In Monday’s Independent Hannah Fearn discussed how more women are employing doulas to support them during birth due to the fear of not having support from midwives. Whilst we welcome positive reports of doulas in the mainstream press there are a few comments that need clarification. It is certainly true that the use of doulas is increasing in the UK, and internationally, as women empower themselves and take responsibility for their birth experiences. However, doulas are not a new concept – there is much evidence to show that experienced local women have supported those giving birth since time began. Research consistently shows that having a doula present at a birth decreases the length of labour, reduces the number of caesarean sections, medical interventions and/or need for pain medication. It also shows that women have better breastfeeding initiation rates with a much higher percentage continuing to breastfeed at 6 weeks plus. It is imperative though, that a doula be recognised as a non-medical support. A doula does not undergo a medical training and never replaces the role of the midwife. She is there to provide emotional and practical support and to empower a woman to make informed choices, something that has been recognised by the charity Birthrights as being key to a woman’s positive mental state after birth. It is true that the current NHS provision for the majority of women means that they are not supported by a named midwife through their antenatal, perinatal and postnatal experience. Often they meet the midwife who is going to be at the birth of the baby on the day itself. Having someone by their side who has heard their concerns, hopes and expectations in advance of the birth can certainly allay fears and promote a positive environment for birth. Doulas aim to work alongside midwives, supporting them in their challenging role and enabling everyone to be their best on the day. Many doulas work hard to establish positive relationships with their local midwife teams, becoming members of the MSLC or Maternity Forums at their local hospital trusts, and setting up mutually beneficial events.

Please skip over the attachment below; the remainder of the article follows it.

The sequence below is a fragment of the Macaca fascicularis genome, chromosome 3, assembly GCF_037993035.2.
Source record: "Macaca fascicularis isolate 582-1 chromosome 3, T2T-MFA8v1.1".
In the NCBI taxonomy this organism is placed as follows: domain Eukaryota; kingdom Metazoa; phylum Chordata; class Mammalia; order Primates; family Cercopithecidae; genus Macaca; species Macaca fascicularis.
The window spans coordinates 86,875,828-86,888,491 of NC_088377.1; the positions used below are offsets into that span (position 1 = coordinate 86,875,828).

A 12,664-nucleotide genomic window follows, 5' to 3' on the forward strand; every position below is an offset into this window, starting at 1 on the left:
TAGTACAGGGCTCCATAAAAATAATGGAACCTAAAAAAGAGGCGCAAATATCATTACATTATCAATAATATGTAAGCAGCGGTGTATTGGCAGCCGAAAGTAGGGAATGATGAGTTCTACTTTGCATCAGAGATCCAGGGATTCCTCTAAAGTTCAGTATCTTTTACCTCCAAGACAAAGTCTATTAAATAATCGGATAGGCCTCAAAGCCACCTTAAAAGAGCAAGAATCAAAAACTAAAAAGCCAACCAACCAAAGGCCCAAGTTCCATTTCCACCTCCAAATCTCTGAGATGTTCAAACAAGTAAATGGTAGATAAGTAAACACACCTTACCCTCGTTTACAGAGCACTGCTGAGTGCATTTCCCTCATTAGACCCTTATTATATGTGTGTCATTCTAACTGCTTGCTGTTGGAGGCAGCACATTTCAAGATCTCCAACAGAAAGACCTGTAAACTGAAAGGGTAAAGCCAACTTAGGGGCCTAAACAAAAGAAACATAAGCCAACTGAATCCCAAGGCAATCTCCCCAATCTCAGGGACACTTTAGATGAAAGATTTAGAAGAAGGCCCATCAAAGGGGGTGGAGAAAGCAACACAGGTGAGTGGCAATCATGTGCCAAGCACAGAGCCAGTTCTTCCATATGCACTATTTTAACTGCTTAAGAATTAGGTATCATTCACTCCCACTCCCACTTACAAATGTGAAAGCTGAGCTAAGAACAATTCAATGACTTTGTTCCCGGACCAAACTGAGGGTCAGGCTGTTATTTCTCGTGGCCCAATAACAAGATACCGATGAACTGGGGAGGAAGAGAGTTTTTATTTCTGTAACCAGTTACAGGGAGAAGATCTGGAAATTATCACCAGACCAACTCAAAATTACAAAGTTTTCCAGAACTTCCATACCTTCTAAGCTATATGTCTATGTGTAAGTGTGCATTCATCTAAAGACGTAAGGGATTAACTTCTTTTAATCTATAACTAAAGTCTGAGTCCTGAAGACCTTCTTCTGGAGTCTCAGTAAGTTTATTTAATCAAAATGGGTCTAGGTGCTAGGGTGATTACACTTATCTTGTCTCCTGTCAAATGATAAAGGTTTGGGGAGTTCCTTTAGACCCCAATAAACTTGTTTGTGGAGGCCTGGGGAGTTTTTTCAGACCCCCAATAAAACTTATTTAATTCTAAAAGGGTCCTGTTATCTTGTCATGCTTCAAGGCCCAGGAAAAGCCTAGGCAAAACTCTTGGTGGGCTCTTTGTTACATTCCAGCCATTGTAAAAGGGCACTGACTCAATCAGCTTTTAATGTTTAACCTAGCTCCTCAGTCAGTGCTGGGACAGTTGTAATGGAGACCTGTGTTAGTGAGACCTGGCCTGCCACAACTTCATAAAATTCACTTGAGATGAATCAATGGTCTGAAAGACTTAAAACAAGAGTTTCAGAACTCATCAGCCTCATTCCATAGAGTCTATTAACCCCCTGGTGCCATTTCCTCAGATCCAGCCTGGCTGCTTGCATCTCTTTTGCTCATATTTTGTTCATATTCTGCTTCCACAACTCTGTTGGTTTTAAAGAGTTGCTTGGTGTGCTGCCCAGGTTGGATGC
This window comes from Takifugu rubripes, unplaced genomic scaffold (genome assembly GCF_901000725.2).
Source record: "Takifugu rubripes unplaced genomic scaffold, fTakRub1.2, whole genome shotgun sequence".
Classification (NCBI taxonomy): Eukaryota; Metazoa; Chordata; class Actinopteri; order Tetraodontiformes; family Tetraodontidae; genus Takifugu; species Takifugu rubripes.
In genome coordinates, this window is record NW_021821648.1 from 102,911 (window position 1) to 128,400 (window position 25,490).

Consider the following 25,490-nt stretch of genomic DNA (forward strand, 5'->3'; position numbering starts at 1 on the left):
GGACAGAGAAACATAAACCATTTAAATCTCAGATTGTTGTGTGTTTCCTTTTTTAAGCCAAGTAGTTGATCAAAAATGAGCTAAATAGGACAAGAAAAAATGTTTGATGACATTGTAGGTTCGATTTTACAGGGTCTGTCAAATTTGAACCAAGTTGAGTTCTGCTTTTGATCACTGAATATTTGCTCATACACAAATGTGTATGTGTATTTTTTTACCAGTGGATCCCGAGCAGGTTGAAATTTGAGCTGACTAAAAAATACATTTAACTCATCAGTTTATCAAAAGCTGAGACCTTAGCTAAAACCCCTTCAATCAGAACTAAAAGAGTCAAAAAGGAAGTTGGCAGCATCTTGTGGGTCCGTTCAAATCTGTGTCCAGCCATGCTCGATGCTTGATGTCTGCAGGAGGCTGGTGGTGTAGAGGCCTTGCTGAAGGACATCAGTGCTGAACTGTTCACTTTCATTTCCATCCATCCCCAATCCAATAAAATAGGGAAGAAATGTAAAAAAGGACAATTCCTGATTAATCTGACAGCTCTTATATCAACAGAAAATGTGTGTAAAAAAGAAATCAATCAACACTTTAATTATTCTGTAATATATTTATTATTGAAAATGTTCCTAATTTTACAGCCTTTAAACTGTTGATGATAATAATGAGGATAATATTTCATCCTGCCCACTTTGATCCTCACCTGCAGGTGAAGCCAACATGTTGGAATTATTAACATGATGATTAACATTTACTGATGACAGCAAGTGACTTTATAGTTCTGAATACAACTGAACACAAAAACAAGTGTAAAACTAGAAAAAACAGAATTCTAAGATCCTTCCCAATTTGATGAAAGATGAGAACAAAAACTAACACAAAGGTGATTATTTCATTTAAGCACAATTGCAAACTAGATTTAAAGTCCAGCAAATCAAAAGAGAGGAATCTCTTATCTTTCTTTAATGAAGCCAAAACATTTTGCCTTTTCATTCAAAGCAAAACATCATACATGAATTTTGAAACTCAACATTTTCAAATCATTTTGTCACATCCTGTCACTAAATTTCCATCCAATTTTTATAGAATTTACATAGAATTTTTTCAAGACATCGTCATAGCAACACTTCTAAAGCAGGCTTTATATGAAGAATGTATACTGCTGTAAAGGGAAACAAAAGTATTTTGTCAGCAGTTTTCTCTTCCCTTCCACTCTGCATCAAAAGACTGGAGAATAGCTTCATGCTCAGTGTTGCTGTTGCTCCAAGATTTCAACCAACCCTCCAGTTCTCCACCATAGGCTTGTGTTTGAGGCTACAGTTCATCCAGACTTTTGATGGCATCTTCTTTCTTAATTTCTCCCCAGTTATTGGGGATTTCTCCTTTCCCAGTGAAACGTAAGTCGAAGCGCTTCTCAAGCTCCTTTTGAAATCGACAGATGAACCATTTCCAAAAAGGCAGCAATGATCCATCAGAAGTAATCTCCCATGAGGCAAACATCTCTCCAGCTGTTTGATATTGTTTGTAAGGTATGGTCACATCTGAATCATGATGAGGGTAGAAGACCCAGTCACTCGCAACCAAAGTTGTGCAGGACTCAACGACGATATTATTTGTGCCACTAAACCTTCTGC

The subject of cost came up and the implication seems to be that doulas are looking to charge exploitatively. There are doulas who charge between £1000 and £2000, but the vast majority charge less than £1000, with many new or mentored doulas charging significantly less than £500. Doula UK has an Access Fund for anyone who has financial difficulties to support their employment of a doula. The birth doula role typically involves several meetings with the client antenatally, being available on the phone or email, going on call for up to 5 weeks, attending the birth (however long that may be), then returning to visit the clients postnatally a couple times to ensure that all is well. It requires a doula to ditch her day-to-day life at a moment’s notice with no idea of when she is able to return home.
Sadly the benefits of the postnatal doula were not discussed – the invaluable support that a doula can bring to a new family, helping them to settle in to their new parenting roles, providing information, supporting feeding, taking on some of the domestic responsibilities, making food, helping to look after other children etc. This cannot be overlooked, and goes far beyond the midwifery remit.
For information about the Doula Preparation courses provided by Nurturing Birth please email us on email@example.com or call 0121 422 2819.